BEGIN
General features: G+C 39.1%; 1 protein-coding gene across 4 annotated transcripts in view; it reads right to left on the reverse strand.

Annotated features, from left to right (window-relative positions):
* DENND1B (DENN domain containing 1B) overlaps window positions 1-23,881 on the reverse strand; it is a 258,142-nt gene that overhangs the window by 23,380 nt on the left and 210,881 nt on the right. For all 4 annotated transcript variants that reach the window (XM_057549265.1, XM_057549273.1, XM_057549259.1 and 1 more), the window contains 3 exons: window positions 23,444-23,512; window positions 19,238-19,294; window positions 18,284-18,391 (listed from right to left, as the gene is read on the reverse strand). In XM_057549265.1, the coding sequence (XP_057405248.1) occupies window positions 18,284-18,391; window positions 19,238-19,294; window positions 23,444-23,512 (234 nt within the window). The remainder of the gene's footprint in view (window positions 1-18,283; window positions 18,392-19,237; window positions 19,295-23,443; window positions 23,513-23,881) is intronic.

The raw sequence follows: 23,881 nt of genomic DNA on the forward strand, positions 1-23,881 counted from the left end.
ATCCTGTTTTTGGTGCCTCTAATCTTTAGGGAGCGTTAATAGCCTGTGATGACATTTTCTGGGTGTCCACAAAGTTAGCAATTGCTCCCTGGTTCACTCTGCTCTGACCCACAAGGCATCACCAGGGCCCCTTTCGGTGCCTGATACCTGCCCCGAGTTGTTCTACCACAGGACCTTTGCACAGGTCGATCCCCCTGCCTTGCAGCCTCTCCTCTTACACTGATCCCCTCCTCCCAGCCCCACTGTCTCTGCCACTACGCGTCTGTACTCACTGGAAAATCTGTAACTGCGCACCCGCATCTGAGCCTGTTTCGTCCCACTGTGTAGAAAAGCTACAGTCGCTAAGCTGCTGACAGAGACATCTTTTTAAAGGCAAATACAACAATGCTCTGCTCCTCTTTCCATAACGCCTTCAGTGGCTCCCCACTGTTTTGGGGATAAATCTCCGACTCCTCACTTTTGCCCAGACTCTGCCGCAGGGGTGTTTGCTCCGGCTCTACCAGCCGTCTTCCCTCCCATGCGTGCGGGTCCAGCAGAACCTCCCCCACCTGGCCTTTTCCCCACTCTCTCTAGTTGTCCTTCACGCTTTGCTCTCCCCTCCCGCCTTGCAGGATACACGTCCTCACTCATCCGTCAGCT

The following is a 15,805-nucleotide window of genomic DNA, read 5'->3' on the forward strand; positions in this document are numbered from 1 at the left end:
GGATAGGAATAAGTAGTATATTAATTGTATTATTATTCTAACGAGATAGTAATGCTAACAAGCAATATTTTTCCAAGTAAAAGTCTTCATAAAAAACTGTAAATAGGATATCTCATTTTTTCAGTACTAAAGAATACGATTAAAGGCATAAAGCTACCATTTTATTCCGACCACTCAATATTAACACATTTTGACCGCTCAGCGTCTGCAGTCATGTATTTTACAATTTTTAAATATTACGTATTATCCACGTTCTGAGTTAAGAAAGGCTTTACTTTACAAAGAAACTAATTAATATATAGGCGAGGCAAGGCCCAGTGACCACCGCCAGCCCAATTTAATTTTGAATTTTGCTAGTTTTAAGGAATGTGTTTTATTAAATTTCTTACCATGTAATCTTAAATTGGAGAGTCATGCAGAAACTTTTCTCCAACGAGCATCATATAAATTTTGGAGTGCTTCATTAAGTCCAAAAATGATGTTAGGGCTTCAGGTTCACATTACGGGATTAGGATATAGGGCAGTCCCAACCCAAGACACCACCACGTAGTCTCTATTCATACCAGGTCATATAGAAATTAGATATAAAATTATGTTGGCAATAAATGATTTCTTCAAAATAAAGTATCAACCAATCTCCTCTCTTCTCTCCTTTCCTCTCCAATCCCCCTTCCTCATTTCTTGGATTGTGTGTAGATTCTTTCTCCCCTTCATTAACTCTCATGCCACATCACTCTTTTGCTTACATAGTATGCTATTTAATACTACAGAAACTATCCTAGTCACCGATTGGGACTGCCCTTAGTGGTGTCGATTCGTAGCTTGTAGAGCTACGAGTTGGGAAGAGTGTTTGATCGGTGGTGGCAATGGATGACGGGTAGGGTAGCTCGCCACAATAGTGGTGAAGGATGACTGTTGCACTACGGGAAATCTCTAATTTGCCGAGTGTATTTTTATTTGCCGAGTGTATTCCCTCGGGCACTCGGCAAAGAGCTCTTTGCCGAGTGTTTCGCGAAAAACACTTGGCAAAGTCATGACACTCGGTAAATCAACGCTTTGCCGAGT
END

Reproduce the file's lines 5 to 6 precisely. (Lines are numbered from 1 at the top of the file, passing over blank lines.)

ATCCTGTTTTTGGTGCCTCTAATCTTTAGGGAGCGTTAATAGCCTGTGATGACATTTTCTGGGTGTCCACAAAGTTAGCAATTGCTCCCTGGTTCACTCTGCTCTGACCCACAAGGCATCACCAGGGCCCCTTTCGGTGCCTGATACCTGCCCCGAGTTGTTCTACCACAGGACCTTTGCACAGGTCGATCCCCCTGCCTTGCAGCCTCTCCTCTTACACTGATCCCCTCCTCCCAGCCCCACTGTCTCTGCCACTACGCGTCTGTACTCACTGGAAAATCTGTAACTGCGCACCCGCATCTGAGCCTGTTTCGTCCCACTGTGTAGAAAAGCTACAGTCGCTAAGCTGCTGACAGAGACATCTTTTTAAAGGCAAATACAACAATGCTCTGCTCCTCTTTCCATAACGCCTTCAGTGGCTCCCCACTGTTTTGGGGATAAATCTCCGACTCCTCACTTTTGCCCAGACTCTGCCGCAGGGGTGTTTGCTCCGGCTCTACCAGCCGTCTTCCCTCCCATGCGTGCGGGTCCAGCAGAACCTCCCCCACCTGGCCTTTTCCCCACTCTCTCTAGTTGTCCTTCACGCTTTGCTCTCCCCTCCCGCCTTGCAGGATACACGTCCTCACTCATCCGTCAGCT

The following is a 15,805-nucleotide window of genomic DNA, read 5'->3' on the forward strand; positions in this document are numbered from 1 at the left end: